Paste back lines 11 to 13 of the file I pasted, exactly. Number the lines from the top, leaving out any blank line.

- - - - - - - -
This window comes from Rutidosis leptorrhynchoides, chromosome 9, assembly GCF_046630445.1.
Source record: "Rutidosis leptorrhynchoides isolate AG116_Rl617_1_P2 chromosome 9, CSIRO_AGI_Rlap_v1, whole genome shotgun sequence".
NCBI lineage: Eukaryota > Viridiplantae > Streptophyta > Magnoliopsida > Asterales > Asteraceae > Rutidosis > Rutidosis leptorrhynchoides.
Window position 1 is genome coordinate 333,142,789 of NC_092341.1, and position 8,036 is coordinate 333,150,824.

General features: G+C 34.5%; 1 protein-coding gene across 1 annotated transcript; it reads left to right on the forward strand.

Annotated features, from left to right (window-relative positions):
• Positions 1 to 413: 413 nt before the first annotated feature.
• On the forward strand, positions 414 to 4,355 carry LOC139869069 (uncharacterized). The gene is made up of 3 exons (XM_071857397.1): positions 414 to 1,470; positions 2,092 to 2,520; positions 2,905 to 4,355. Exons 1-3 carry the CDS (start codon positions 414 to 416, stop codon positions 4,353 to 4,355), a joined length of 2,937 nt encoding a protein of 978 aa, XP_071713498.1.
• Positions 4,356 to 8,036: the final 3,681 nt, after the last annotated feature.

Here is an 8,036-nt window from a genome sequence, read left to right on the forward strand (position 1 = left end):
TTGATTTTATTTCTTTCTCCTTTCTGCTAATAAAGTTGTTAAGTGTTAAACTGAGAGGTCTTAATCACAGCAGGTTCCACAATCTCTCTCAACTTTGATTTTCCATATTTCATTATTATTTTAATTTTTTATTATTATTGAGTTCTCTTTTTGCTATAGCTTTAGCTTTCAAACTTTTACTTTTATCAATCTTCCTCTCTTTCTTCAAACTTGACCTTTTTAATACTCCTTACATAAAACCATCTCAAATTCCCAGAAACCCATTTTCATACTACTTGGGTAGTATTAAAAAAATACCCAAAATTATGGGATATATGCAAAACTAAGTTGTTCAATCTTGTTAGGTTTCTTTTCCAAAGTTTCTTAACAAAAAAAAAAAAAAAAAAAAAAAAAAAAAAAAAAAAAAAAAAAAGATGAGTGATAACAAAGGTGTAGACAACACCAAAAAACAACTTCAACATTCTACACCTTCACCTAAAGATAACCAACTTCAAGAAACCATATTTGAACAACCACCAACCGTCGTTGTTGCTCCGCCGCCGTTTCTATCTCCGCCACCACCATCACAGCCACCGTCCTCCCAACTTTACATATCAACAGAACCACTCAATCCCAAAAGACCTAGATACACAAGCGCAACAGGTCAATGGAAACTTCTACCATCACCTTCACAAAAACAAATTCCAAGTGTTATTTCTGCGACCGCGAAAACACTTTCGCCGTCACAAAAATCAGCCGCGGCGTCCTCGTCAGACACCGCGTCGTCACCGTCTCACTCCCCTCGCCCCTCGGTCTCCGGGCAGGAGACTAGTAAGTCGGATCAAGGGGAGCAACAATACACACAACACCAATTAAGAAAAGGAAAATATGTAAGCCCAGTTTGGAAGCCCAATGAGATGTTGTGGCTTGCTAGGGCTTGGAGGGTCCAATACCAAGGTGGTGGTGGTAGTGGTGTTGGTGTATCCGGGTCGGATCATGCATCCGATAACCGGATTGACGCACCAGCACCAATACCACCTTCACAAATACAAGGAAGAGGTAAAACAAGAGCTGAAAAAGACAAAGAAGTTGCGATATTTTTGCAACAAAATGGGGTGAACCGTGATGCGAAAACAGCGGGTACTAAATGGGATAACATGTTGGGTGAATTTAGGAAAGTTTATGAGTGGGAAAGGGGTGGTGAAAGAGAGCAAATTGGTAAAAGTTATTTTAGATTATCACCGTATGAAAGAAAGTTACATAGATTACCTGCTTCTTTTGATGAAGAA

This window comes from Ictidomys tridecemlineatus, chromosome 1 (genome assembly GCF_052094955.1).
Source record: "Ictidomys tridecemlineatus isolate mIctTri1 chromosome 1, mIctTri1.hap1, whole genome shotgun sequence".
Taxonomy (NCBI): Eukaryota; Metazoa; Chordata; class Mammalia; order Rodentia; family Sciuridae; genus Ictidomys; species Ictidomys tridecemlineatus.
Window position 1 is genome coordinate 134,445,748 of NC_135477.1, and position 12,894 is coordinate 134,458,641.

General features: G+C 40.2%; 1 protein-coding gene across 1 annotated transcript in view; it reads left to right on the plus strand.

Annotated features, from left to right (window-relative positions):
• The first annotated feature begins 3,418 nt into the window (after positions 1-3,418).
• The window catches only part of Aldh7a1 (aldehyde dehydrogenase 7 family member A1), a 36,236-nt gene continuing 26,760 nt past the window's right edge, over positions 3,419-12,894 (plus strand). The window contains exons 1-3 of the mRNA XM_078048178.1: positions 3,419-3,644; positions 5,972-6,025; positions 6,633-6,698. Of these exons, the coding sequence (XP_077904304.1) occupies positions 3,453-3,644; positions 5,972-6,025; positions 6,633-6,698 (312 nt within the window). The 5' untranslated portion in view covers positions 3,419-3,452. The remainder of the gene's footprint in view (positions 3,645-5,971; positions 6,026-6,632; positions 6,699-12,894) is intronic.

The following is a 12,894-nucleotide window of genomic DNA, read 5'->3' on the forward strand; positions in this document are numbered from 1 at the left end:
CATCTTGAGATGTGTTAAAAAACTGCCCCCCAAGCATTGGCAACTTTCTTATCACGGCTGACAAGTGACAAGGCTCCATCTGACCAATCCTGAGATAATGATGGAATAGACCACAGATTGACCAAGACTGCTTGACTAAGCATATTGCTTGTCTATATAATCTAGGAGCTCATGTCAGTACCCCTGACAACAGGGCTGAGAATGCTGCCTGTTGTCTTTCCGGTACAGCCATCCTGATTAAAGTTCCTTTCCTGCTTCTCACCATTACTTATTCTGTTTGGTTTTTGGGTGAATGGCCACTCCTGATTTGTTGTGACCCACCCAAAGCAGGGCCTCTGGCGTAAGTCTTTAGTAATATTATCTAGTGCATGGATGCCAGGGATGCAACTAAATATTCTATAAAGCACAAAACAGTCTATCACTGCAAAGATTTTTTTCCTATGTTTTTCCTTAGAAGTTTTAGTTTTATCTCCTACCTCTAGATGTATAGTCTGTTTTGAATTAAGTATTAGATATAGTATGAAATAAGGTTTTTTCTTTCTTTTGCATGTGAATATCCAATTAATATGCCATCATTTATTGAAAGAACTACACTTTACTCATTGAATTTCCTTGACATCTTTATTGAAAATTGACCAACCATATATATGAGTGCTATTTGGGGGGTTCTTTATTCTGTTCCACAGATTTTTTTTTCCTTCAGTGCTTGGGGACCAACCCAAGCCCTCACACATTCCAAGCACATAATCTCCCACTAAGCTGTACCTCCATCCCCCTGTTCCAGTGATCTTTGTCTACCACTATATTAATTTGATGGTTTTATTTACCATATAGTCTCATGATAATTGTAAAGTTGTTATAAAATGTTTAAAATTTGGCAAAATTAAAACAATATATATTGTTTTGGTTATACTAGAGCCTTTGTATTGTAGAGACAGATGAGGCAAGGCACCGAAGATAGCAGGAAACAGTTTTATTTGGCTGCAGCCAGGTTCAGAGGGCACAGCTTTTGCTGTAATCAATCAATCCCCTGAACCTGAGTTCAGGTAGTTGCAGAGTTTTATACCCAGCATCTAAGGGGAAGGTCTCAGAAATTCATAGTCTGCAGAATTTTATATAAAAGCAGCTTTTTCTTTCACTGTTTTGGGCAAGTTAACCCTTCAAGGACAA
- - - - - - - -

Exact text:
TTGATTTTATTTCTTTCTCCTTTCTGCTAATAAAGTTGTTAAGTGTTAAACTGAGAGGTCTTAATCACAGCAGGTTCCACAATCTCTCTCAACTTTGATTTTCCATATTTCATTATTATTTTAATTTTTTATTATTATTGAGTTCTCTTTTTGCTATAGCTTTAGCTTTCAAACTTTTACTTTTATCAATCTTCCTCTCTTTCTTCAAACTTGACCTTTTTAATACTCCTTACATAAAACCATCTCAAATTCCCAGAAACCCATTTTCATACTACTTGGGTAGTATTAAAAAAATACCCAAAATTATGGGATATATGCAAAACTAAGTTGTTCAATCTTGTTAGGTTTCTTTTCCAAAGTTTCTTAACAAAAAAAAAAAAAAAAAAAAAAAAAAAAAAAAAAAAAAAAAAAAGATGAGTGATAACAAAGGTGTAGACAACACCAAAAAACAACTTCAACATTCTACACCTTCACCTAAAGATAACCAACTTCAAGAAACCATATTTGAACAACCACCAACCGTCGTTGTTGCTCCGCCGCCGTTTCTATCTCCGCCACCACCATCACAGCCACCGTCCTCCCAACTTTACATATCAACAGAACCACTCAATCCCAAAAGACCTAGATACACAAGCGCAACAGGTCAATGGAAACTTCTACCATCACCTTCACAAAAACAAATTCCAAGTGTTATTTCTGCGACCGCGAAAACACTTTCGCCGTCACAAAAATCAGCCGCGGCGTCCTCGTCAGACACCGCGTCGTCACCGTCTCACTCCCCTCGCCCCTCGGTCTCCGGGCAGGAGACTAGTAAGTCGGATCAAGGGGAGCAACAATACACACAACACCAATTAAGAAAAGGAAAATATGTAAGCCCAGTTTGGAAGCCCAATGAGATGTTGTGGCTTGCTAGGGCTTGGAGGGTCCAATACCAAGGTGGTGGTGGTAGTGGTGTTGGTGTATCCGGGTCGGATCATGCATCCGATAACCGGATTGACGCACCAGCACCAATACCACCTTCACAAATACAAGGAAGAGGTAAAACAAGAGCTGAAAAAGACAAAGAAGTTGCGATATTTTTGCAACAAAATGGGGTGAACCGTGATGCGAAAACAGCGGGTACTAAATGGGATAACATGTTGGGTGAATTTAGGAAAGTTTATGAGTGGGAAAGGGGTGGTGAAAGAGAGCAAATTGGTAAAAGTTATTTTAGATTATCACCGTATGAAAGAAAGTTACATAGATTACCTGCTTCTTTTGATGAAGAA

This window comes from Ictidomys tridecemlineatus, chromosome 1 (genome assembly GCF_052094955.1).
Source record: "Ictidomys tridecemlineatus isolate mIctTri1 chromosome 1, mIctTri1.hap1, whole genome shotgun sequence".